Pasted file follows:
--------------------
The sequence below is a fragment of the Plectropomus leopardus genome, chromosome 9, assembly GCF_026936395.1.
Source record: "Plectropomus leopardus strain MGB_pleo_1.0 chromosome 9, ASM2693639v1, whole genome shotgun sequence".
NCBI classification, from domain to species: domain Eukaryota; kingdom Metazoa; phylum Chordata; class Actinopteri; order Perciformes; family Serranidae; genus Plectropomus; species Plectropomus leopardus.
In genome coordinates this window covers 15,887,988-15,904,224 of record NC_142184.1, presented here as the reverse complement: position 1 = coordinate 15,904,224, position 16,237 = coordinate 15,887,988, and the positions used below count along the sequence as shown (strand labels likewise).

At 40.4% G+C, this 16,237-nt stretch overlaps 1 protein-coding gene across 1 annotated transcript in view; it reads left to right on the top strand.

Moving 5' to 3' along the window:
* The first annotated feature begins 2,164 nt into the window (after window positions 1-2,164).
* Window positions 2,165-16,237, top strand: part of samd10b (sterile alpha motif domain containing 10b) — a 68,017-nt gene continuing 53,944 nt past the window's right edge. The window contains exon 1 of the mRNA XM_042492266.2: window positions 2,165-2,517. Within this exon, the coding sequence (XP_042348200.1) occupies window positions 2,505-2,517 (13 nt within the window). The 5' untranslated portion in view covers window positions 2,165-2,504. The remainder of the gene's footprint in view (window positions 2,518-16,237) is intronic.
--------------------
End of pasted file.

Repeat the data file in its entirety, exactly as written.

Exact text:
The sequence below is a fragment of the Plectropomus leopardus genome, chromosome 9, assembly GCF_026936395.1.
Source record: "Plectropomus leopardus strain MGB_pleo_1.0 chromosome 9, ASM2693639v1, whole genome shotgun sequence".
NCBI classification, from domain to species: domain Eukaryota; kingdom Metazoa; phylum Chordata; class Actinopteri; order Perciformes; family Serranidae; genus Plectropomus; species Plectropomus leopardus.
In genome coordinates this window covers 15,887,988-15,904,224 of record NC_142184.1, presented here as the reverse complement: position 1 = coordinate 15,904,224, position 16,237 = coordinate 15,887,988, and the positions used below count along the sequence as shown (strand labels likewise).

At 40.4% G+C, this 16,237-nt stretch overlaps 1 protein-coding gene across 1 annotated transcript in view; it reads left to right on the top strand.

Moving 5' to 3' along the window:
* The first annotated feature begins 2,164 nt into the window (after window positions 1-2,164).
* Window positions 2,165-16,237, top strand: part of samd10b (sterile alpha motif domain containing 10b) — a 68,017-nt gene continuing 53,944 nt past the window's right edge. The window contains exon 1 of the mRNA XM_042492266.2: window positions 2,165-2,517. Within this exon, the coding sequence (XP_042348200.1) occupies window positions 2,505-2,517 (13 nt within the window). The 5' untranslated portion in view covers window positions 2,165-2,504. The remainder of the gene's footprint in view (window positions 2,518-16,237) is intronic.